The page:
At a tight table, I will raise pre-flop often with suited connectors such as 5-6 and 8-9. At a loose table, I rarely do, but will pick certain spots to do so for a reason. I want my opponents at a loose table to think I’m a loose player just like them so that I can maximize my big hands easily.

What I do is occasionally fire out a pre-flop raise with a suited connector. I might even three-bet (re-raise) with a hand like this. If I hit a big hand, I will always show it to my opponents even if they fold. The same can be said if I win on a bluff or fold to a bet because I didn’t hit. The reason I do that is to let them know I don’t just play the nuts.

I might even laugh about it when I turn my hand over and say, “that’s my favorite hand” or something along those lines. The purpose of doing so is to help establish my image as just another loose knucklehead at the table, when the reality is I’m playing tight.

Sure, in these hands, I’m probably going to lose money in the long run. But that’s okay. Those small losses will help set me up for bigger wins later when I’m holding pocket aces or flop the nuts. Poker is a game of strategy. Sometimes you dump some chips knowing you’ll get them back and then some later.

Be Seen as Someone You Aren’t

The whole trick is to be seen as opposite the type of player you truly are. If you’re a tight player and everyone knows you’re a tight player, no one will call you down on your big hands. Getting paid off on big hands is crucial to any poker player’s success.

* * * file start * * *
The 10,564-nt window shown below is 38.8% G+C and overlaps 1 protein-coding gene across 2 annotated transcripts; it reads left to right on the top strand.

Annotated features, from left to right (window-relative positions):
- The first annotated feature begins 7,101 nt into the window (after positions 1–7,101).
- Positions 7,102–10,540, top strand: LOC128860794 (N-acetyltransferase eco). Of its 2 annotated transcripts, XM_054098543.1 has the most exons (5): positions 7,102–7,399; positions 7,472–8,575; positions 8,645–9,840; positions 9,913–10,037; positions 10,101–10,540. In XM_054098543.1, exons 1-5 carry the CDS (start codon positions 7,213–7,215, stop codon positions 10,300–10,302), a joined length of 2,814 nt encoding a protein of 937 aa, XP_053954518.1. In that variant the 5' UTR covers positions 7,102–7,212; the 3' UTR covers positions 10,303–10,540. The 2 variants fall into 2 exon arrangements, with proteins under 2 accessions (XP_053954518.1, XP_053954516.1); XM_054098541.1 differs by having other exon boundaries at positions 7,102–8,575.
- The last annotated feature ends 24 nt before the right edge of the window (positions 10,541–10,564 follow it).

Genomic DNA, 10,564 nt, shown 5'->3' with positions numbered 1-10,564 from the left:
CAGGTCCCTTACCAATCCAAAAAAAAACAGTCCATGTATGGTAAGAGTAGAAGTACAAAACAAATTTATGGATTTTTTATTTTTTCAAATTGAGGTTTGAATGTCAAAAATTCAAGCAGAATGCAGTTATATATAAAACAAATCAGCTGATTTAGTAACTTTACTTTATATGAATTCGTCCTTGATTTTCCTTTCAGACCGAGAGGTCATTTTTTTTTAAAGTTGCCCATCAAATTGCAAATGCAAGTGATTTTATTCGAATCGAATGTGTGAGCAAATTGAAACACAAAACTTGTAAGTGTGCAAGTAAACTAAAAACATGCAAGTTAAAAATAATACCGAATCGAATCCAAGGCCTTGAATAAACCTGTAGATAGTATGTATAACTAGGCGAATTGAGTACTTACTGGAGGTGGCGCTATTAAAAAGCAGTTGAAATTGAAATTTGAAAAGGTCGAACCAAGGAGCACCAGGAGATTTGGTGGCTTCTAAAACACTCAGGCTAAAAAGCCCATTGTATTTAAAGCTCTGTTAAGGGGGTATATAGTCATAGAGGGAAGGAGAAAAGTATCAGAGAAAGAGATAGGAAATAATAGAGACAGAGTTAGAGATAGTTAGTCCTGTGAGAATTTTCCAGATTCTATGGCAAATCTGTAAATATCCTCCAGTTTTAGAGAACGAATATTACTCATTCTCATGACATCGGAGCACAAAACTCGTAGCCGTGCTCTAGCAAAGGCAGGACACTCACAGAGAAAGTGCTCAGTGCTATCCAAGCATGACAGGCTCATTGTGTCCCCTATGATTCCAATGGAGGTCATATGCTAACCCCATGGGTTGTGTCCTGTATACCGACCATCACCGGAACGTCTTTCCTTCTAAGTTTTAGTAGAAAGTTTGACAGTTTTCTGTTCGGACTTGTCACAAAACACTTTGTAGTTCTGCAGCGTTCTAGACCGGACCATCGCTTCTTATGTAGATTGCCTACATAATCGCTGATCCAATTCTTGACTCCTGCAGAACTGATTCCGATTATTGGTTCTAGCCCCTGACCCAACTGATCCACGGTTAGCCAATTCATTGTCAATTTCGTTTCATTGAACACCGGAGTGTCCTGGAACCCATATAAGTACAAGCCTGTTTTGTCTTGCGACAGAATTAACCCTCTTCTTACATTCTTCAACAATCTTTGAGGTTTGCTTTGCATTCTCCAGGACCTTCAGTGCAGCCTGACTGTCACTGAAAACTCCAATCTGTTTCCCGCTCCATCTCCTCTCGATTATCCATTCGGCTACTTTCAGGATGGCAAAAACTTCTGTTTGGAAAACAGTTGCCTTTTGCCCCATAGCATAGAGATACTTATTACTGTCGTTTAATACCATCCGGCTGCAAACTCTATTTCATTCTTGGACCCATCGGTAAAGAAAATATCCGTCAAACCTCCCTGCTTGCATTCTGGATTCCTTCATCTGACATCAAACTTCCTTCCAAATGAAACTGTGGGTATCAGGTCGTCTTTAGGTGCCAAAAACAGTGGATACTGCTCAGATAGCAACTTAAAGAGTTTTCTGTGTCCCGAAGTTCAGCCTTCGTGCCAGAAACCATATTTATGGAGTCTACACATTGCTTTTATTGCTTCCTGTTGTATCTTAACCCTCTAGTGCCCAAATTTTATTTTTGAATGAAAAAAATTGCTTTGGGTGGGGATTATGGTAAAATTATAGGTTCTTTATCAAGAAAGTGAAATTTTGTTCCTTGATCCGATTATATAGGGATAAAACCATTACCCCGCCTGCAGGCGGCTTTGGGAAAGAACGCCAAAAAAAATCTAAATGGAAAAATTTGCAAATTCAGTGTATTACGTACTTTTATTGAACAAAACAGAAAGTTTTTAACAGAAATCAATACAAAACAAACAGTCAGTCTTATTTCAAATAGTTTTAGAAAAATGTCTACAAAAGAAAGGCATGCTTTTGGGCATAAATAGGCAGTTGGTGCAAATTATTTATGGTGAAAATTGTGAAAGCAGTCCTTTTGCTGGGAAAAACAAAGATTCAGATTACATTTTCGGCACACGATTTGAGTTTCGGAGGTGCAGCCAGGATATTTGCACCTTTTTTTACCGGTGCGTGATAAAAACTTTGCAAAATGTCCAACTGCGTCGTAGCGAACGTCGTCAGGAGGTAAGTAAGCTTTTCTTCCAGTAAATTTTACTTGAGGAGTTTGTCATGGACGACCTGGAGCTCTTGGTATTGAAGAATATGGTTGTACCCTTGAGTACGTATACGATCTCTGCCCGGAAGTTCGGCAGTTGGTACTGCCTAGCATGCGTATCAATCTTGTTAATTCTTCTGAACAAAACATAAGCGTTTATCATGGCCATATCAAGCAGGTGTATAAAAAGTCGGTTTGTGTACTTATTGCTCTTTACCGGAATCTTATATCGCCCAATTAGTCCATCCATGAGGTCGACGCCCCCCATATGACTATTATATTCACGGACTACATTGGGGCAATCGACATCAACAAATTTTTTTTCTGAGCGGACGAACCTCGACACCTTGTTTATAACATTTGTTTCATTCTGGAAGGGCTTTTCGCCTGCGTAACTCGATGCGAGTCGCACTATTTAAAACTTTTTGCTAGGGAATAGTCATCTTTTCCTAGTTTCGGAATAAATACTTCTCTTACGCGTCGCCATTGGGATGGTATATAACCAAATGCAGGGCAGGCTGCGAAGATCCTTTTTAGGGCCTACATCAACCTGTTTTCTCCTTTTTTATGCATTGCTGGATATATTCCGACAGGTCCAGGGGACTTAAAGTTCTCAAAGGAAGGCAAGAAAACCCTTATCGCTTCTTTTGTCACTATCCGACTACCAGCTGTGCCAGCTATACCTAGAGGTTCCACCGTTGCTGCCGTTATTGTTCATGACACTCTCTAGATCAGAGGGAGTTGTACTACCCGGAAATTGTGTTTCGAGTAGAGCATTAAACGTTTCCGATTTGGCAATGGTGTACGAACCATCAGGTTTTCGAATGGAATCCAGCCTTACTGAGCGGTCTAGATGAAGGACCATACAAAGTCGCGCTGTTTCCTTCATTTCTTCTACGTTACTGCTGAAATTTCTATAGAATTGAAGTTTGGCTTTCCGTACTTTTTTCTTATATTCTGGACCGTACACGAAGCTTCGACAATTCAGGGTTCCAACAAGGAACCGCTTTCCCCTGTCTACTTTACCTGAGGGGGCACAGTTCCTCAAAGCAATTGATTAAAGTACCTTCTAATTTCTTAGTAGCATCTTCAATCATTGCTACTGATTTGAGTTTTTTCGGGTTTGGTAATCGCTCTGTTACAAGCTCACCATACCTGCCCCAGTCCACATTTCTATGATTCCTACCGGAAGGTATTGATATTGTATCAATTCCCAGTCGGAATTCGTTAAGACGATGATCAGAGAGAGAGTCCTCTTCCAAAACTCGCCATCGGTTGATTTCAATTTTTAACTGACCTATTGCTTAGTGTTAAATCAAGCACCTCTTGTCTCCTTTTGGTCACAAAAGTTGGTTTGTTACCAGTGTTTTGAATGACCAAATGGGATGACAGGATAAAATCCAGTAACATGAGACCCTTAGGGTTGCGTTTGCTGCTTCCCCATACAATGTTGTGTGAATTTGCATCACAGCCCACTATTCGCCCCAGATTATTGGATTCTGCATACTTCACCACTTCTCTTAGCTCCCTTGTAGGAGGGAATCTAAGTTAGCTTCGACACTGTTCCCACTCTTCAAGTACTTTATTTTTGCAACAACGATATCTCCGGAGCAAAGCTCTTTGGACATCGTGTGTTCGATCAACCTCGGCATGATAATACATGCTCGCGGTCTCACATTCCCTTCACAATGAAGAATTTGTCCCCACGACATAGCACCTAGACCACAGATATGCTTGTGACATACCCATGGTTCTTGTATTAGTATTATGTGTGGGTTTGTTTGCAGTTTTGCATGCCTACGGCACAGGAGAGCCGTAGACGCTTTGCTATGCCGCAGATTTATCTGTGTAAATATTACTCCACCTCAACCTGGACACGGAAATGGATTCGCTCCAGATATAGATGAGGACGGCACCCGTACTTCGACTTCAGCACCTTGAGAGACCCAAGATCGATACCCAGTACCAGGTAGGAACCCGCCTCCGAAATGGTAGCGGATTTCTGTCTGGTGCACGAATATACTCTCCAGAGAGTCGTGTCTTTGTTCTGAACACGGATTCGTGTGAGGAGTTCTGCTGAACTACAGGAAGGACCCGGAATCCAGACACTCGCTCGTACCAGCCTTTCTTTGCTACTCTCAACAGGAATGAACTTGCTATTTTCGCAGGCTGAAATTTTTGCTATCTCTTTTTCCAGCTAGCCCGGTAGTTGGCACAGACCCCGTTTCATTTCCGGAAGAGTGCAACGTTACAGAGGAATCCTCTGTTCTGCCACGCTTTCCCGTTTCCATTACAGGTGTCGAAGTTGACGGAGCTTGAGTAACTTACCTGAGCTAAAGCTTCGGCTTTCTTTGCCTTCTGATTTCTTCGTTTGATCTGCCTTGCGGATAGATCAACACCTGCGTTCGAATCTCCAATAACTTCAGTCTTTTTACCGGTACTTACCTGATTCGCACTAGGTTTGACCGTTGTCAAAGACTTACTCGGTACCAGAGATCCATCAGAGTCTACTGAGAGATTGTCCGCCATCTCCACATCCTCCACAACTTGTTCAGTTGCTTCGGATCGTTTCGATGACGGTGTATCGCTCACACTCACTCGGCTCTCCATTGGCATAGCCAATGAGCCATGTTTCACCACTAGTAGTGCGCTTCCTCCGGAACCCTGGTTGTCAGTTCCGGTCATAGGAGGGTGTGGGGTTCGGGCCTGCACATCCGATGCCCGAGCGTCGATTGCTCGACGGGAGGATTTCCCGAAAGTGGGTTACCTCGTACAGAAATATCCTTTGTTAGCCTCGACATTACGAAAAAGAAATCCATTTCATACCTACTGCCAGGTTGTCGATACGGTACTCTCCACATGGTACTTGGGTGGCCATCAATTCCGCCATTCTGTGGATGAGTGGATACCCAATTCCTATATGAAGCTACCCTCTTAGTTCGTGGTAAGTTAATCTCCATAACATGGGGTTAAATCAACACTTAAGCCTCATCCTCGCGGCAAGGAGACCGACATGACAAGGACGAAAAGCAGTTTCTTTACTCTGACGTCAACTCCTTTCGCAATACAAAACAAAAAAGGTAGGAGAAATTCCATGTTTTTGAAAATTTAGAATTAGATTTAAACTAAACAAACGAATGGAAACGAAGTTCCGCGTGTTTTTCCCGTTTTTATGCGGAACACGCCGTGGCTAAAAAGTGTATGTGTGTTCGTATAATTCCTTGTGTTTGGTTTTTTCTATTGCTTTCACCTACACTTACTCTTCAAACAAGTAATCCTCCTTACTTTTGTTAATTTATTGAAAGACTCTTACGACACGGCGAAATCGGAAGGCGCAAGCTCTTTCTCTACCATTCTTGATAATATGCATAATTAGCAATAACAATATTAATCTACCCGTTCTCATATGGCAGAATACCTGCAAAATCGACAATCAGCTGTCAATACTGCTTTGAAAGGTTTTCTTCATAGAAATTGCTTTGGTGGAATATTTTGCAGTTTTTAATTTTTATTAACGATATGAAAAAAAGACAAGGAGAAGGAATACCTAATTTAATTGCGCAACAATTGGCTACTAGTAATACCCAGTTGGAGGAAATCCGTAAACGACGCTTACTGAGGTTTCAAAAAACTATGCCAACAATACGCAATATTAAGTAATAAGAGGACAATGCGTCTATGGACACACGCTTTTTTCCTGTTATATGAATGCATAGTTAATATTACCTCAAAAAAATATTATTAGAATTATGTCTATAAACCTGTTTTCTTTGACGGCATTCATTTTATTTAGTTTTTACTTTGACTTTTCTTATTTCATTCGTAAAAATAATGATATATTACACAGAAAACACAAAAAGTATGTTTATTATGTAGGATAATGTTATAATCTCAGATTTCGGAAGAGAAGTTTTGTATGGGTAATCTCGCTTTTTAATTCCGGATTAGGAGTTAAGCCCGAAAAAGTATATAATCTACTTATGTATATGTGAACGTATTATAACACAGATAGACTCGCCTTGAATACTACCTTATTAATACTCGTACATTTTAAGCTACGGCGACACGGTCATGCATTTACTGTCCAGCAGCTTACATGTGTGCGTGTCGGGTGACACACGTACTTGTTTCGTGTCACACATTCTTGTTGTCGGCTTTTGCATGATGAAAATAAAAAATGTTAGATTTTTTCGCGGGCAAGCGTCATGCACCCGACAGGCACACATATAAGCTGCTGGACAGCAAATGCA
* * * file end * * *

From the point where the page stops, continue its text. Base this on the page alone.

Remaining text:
But if you are more of a tight player, you need to show a bluff here and there or flip over a weak hand you raised pre-flop with. This will throw your opponents off. So, again, if you’re a tight player and show a bluff once in a while, you’re more likely to get called with a monster hand just because the idea you may be bluffing will be in the back of your opponent’s mind.

The same can be said for those who are more aggressive. If you have a big hand, you’re almost always going to get called because everyone at the table will know you’re a bluffer. Poker is a game of acting. Con your opponents into thinking you’re the type of player you want them to think you are, not the type of player you actually are.

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3 Responses to “Establishing an Identity at the Poker Table”

  1. lfabbo Says:

    sounds good but you have a lot of bluffers at the table with hands that should of been throwen away.
    been there done that

  2. teepack Says:

    Great column, Jon. I am a big believer in keeping your opponents guessing about you. So switching up tactics every once in a while is a great idea.

  3. OmarRD Says:

    It’s a nice article. A time ago I was trying to do something like this, exactly how you said it; and it worked fine. As you said, tight player fold more and give you money, and loose players put more money and big hands (AA-JJ) or nuts, but they fold with bluff. This strategy blow their minds, it’s funny. Well, I going to use this strategy for one again on the tables. Thanks!